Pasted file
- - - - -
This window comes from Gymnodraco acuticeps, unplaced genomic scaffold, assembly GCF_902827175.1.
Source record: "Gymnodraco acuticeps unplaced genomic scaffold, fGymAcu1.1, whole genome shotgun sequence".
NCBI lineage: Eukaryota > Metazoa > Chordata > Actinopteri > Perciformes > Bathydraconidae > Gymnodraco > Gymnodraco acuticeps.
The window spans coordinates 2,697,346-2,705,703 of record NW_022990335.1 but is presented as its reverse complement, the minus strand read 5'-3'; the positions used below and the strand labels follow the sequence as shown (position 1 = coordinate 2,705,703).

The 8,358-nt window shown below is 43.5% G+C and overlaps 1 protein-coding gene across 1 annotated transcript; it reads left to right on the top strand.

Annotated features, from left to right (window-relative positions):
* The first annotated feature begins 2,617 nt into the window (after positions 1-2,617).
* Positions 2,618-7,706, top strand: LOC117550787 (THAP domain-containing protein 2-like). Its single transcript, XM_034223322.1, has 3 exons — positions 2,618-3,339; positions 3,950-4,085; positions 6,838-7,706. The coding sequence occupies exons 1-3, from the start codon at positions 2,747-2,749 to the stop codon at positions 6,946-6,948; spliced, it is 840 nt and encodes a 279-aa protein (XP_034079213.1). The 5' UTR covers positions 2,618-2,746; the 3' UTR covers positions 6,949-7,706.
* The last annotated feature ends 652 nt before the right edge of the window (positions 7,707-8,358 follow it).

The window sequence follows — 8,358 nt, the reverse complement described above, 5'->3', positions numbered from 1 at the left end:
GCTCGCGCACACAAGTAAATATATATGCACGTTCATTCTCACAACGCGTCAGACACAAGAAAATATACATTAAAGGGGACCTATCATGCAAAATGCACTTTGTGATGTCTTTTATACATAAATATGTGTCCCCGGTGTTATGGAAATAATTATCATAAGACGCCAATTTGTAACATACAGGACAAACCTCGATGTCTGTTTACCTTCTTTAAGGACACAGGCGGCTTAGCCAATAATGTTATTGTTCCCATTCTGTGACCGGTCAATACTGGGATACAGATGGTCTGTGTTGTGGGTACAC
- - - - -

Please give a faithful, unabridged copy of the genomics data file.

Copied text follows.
This window comes from Gymnodraco acuticeps, unplaced genomic scaffold, assembly GCF_902827175.1.
Source record: "Gymnodraco acuticeps unplaced genomic scaffold, fGymAcu1.1, whole genome shotgun sequence".
NCBI lineage: Eukaryota > Metazoa > Chordata > Actinopteri > Perciformes > Bathydraconidae > Gymnodraco > Gymnodraco acuticeps.
The window spans coordinates 2,697,346-2,705,703 of record NW_022990335.1 but is presented as its reverse complement, the minus strand read 5'-3'; the positions used below and the strand labels follow the sequence as shown (position 1 = coordinate 2,705,703).

The 8,358-nt window shown below is 43.5% G+C and overlaps 1 protein-coding gene across 1 annotated transcript; it reads left to right on the top strand.

Annotated features, from left to right (window-relative positions):
* The first annotated feature begins 2,617 nt into the window (after positions 1-2,617).
* Positions 2,618-7,706, top strand: LOC117550787 (THAP domain-containing protein 2-like). Its single transcript, XM_034223322.1, has 3 exons — positions 2,618-3,339; positions 3,950-4,085; positions 6,838-7,706. The coding sequence occupies exons 1-3, from the start codon at positions 2,747-2,749 to the stop codon at positions 6,946-6,948; spliced, it is 840 nt and encodes a 279-aa protein (XP_034079213.1). The 5' UTR covers positions 2,618-2,746; the 3' UTR covers positions 6,949-7,706.
* The last annotated feature ends 652 nt before the right edge of the window (positions 7,707-8,358 follow it).

The window sequence follows — 8,358 nt, the reverse complement described above, 5'->3', positions numbered from 1 at the left end:
GCTCGCGCACACAAGTAAATATATATGCACGTTCATTCTCACAACGCGTCAGACACAAGAAAATATACATTAAAGGGGACCTATCATGCAAAATGCACTTTGTGATGTCTTTTATACATAAATATGTGTCCCCGGTGTTATGGAAATAATTATCATAAGACGCCAATTTGTAACATACAGGACAAACCTCGATGTCTGTTTACCTTCTTTAAGGACACAGGCGGCTTAGCCAATAATGTTATTGTTCCCATTCTGTGACCGGTCAATACTGGGATACAGATGGTCTGTGTTGTGGGTACAC